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It may be a hipster brunch favourite, but kale is off the menu as far as bloating is concerned.



Kale comes in a range of forms, smooth & curly and purple & green, regardless of how it looks it’s full of goodness! 




KaIe was one of the first of the brassicas to be domesticated by the ancient Greeks, before 600BC. Both cabbage and kale originated with the same wild brassica ancestor, yet cabbage was cultivated to create a softer version, while kale was largely left to remain as the tougher leaf it was originally. Kale leaves have been revered through time for their incredible nutritional value, and are often grown for animal nutrition as well.



Grow kale in enriched soil where the organic matter has been well broken down. Kale will thrive in well-drained soil, but struggles if its roots are waterlogged. Control white cabbage butterflies and aphids to ensure a healthy crop. Two or three kale plants can usually provide enough winter greens for a family. From seed to fully-grown plant takes about 2-3 months, and small leaves can be cut from the plant as little as 1-2 weeks after planting the seedlings.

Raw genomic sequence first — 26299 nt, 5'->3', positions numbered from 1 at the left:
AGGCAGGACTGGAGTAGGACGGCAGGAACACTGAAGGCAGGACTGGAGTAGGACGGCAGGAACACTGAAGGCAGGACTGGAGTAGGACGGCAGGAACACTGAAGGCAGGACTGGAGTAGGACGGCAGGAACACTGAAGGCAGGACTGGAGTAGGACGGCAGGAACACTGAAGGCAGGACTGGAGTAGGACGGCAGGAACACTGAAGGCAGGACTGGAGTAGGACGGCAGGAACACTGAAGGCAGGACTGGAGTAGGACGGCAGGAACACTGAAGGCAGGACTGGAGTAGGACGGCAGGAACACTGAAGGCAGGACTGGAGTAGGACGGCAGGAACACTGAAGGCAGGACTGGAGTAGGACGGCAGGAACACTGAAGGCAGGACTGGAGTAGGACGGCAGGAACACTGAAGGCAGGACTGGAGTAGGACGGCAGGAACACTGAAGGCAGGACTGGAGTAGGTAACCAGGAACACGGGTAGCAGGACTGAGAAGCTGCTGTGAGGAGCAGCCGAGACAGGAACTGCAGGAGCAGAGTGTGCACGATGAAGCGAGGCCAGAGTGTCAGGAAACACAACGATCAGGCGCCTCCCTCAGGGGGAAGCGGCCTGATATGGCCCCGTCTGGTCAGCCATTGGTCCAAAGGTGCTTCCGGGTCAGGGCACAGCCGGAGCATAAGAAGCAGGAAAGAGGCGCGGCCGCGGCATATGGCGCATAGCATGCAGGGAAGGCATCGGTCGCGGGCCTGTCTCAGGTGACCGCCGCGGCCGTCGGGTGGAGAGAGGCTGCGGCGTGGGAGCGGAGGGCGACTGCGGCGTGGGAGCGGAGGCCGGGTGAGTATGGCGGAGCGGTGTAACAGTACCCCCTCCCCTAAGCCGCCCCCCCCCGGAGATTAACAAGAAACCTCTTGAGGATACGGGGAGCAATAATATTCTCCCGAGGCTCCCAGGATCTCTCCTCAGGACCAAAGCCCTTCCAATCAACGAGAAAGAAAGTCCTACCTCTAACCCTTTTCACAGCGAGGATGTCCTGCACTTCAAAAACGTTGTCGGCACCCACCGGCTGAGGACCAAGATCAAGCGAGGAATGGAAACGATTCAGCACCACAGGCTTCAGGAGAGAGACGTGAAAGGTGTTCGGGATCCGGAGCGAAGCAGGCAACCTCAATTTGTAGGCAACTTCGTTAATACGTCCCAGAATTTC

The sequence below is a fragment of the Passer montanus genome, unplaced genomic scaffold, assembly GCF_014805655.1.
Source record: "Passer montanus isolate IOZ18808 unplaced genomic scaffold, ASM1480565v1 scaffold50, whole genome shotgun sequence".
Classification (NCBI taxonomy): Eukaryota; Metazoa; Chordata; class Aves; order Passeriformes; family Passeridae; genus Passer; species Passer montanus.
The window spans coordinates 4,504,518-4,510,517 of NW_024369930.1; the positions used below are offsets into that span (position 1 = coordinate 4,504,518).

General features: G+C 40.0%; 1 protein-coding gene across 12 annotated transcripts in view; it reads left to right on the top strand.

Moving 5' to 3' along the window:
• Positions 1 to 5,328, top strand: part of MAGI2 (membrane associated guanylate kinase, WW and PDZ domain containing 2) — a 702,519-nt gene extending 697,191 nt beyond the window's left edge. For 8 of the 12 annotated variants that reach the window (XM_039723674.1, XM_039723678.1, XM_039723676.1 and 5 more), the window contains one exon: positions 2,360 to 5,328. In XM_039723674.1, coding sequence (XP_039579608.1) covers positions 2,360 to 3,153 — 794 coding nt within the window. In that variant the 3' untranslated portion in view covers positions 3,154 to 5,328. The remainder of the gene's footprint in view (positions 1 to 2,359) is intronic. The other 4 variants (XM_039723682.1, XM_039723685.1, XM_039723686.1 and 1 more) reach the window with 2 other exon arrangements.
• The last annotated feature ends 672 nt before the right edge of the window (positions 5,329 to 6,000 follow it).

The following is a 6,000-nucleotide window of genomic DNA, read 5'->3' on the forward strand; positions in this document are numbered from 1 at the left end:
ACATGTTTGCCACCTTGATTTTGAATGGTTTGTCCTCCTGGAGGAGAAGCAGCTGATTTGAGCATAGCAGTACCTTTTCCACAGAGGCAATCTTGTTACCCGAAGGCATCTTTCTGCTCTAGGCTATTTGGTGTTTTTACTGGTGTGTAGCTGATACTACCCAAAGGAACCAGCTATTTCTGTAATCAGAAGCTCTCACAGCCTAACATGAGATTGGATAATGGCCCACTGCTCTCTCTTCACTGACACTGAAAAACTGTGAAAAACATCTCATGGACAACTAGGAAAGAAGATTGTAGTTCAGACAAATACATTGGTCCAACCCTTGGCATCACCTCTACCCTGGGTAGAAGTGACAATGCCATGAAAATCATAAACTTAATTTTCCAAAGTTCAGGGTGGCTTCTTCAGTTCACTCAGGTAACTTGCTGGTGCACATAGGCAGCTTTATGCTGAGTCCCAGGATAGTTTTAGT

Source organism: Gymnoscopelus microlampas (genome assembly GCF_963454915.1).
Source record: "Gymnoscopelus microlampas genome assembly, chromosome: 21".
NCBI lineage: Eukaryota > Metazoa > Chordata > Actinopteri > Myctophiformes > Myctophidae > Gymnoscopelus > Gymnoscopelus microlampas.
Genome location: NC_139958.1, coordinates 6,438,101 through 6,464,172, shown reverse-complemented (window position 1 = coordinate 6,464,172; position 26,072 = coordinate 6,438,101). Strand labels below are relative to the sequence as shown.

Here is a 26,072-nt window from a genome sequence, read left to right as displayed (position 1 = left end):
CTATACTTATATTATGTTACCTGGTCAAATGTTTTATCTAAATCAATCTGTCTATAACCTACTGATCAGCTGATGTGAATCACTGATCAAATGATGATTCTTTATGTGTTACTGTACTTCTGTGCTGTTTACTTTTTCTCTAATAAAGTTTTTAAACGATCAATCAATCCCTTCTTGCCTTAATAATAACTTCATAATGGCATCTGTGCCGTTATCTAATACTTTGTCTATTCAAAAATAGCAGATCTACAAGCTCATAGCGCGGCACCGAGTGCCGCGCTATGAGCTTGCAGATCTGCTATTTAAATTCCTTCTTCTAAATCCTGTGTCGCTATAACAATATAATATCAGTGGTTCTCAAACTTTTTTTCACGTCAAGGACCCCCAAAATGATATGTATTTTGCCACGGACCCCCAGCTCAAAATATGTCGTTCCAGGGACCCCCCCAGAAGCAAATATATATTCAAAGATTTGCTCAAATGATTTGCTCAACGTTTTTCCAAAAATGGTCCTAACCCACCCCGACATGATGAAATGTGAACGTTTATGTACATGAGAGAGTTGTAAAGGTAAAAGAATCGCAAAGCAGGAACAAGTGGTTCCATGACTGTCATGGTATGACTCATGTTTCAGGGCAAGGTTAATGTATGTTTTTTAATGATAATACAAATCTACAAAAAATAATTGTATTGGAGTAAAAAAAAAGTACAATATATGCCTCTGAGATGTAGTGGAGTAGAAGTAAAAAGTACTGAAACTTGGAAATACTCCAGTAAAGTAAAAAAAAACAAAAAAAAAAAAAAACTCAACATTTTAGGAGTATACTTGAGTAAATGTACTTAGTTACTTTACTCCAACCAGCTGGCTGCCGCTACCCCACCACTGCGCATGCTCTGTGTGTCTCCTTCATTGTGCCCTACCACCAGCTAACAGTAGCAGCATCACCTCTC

Kale needs to be washed before using, as the curly leaves can hide all sorts of insects. Soak the leaves in a mixture of water and vinegar to loosen any bugs from the leaves. Remove the tough central ribs by cutting a ‘V’ shape up through the stem. The stems can be kept for the stock pot. The leaves need to be cooked enough to remove the toughness, but not so long that the brilliant green colour is lost. Steam with butter or cook in a steamer for the best results. Avoid adding salt when you’re cooking kale, as this will produce a tougher, greyer product.



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